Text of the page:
Embedded Systems

Rendering Physically Correct Raindrops on Windshields for Robustness Verification of Camera-based Object Recognition

by Alexander von Bernuth, Georg Volk, and Oliver Bringmann
In 2018 IEEE Intelligent Vehicles Symposium (IV), pages 922–927, 2018.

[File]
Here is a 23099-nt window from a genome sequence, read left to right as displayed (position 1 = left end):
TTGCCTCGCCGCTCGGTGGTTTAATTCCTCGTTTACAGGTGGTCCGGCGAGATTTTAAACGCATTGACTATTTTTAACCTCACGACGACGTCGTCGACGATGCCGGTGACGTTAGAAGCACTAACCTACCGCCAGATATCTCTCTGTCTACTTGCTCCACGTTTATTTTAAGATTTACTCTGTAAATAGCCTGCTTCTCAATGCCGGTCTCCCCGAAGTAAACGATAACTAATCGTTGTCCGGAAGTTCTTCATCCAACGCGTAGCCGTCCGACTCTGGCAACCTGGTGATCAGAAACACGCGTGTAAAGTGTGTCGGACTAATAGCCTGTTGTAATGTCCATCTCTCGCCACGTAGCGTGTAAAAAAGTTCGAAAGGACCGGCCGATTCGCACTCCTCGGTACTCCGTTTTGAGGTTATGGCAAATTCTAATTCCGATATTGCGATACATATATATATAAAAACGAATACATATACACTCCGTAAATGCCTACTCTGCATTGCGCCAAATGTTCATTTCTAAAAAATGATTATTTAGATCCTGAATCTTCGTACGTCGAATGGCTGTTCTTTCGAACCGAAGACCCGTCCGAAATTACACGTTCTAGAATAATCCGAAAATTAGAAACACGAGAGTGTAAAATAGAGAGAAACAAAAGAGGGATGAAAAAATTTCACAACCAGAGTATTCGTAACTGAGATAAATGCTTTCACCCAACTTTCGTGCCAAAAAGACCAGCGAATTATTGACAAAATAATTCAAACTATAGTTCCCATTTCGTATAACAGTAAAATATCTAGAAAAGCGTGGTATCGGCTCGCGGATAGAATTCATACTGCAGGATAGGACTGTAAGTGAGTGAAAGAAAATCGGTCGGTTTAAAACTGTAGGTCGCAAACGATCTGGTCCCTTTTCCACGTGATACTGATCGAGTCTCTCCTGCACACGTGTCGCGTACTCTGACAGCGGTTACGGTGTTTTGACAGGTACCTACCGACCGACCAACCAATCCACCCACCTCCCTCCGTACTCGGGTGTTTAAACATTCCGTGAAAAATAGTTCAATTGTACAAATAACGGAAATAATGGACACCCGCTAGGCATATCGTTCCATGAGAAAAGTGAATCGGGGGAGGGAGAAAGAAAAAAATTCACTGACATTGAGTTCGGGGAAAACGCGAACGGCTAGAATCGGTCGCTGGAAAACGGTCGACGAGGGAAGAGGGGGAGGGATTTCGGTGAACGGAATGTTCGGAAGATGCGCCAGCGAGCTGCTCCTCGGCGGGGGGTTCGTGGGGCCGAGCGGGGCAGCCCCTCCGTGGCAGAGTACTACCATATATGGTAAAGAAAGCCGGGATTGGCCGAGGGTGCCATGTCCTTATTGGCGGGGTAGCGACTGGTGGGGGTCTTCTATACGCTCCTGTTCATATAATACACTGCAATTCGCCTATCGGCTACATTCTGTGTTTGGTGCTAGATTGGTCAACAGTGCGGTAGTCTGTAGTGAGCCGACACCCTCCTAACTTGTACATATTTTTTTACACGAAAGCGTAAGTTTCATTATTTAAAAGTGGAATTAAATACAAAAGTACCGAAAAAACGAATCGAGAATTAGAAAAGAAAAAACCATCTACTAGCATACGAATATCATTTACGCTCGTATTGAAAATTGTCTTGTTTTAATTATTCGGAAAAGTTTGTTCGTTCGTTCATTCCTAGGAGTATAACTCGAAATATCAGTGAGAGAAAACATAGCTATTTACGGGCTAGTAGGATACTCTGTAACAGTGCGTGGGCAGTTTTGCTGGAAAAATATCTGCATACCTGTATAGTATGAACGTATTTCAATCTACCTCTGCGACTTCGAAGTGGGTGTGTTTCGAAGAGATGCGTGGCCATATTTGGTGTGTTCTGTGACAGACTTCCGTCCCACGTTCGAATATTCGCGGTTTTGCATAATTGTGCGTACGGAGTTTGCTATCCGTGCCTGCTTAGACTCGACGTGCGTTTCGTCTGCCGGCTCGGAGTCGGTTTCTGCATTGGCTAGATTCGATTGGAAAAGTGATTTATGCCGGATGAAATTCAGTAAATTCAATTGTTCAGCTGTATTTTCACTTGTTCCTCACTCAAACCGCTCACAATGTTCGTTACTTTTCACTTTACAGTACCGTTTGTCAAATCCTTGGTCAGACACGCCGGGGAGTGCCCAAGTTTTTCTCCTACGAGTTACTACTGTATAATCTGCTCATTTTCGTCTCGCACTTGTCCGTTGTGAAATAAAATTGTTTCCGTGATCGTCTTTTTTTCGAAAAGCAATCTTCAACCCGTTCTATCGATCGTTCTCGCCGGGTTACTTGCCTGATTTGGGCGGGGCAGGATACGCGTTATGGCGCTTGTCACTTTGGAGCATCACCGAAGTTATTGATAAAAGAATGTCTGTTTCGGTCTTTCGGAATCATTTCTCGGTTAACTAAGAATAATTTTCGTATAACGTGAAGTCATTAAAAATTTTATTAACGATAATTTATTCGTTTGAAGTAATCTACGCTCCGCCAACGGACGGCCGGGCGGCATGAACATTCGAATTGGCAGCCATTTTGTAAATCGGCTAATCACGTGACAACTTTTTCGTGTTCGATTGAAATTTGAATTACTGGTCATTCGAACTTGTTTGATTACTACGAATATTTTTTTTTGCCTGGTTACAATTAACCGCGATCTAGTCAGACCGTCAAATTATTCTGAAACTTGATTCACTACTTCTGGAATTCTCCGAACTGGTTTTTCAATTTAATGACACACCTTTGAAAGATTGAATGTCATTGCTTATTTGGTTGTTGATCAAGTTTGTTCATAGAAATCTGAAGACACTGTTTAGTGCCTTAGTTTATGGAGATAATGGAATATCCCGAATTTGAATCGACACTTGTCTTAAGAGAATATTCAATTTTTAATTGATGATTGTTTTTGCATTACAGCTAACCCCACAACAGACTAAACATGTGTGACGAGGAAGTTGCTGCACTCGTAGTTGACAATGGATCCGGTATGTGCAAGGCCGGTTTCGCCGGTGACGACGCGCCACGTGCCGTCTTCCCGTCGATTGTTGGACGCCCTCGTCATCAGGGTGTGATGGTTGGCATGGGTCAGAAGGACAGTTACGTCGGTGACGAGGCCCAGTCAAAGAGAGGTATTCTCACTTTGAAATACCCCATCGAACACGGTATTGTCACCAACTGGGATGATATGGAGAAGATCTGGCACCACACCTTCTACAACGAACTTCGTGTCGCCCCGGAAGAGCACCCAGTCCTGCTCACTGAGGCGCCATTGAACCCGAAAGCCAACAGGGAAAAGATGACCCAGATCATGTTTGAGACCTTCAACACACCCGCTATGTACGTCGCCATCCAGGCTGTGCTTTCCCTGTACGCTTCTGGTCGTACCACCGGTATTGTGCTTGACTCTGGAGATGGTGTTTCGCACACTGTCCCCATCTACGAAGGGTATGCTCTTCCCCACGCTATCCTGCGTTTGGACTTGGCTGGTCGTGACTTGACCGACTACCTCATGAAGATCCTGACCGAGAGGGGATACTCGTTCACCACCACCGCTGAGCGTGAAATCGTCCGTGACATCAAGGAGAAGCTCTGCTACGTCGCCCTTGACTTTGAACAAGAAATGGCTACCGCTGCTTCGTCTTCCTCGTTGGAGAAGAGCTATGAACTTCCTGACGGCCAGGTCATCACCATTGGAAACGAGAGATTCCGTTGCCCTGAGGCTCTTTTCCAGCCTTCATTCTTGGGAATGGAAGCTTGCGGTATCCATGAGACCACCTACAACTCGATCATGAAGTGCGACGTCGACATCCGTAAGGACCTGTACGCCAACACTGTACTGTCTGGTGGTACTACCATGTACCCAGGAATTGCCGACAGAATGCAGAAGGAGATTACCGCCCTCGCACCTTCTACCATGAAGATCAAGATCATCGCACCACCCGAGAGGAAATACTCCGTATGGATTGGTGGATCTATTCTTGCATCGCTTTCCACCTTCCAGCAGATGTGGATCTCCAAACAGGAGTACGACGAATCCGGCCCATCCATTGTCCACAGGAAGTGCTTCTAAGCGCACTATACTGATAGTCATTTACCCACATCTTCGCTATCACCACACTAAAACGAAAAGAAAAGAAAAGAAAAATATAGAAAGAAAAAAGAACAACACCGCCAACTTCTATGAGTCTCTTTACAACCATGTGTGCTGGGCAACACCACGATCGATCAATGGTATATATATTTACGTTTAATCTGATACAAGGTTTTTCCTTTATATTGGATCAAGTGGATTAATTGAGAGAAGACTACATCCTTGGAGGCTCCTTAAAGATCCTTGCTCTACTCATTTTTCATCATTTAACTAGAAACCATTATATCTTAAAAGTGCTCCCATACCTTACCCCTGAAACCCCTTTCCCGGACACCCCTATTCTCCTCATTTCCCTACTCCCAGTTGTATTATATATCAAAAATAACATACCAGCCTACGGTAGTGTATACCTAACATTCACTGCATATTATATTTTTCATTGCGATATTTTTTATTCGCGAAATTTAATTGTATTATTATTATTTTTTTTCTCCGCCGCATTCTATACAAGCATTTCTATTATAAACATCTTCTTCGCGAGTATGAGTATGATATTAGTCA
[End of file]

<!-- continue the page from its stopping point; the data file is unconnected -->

Recent developments in the field of autonomous cars indicate the appearance of those vehicles on the streets of every city in the near future. This urban driving requires zero error tolerance. In order to guarantee safety requirements self-driving cars and the used software have to pass exhaustive tests under as many different conditions as possible. The more versatile the considered influences and the more thorough the tests made under those influences, the safer the car will drive under real conditions. Unfortunately, it is very time and resource intensive to record the same test set of images over and over again, every time producing, or hoping for, specific conditions; especially when using real test vehicles. This is where environment simulation comes into play. This research investigates the simulation of environmental influences which may affect the sensors used in autonomous vehicles, in particular how raindrops resting on a windshield affect cameras as they may occlude large parts of the field of view. We propose a novel method to render these raindrops using Continuous Nearest Neighbor search leveraging the benefits of R-trees. The 3D scene in front of the camera, which is generated from stereo images, reflects physically correct in these drops. This leads to near photo-realistic simulated results. The derived images may be used to extend the training data sets used for machine learning without being forced to capture new real pictures.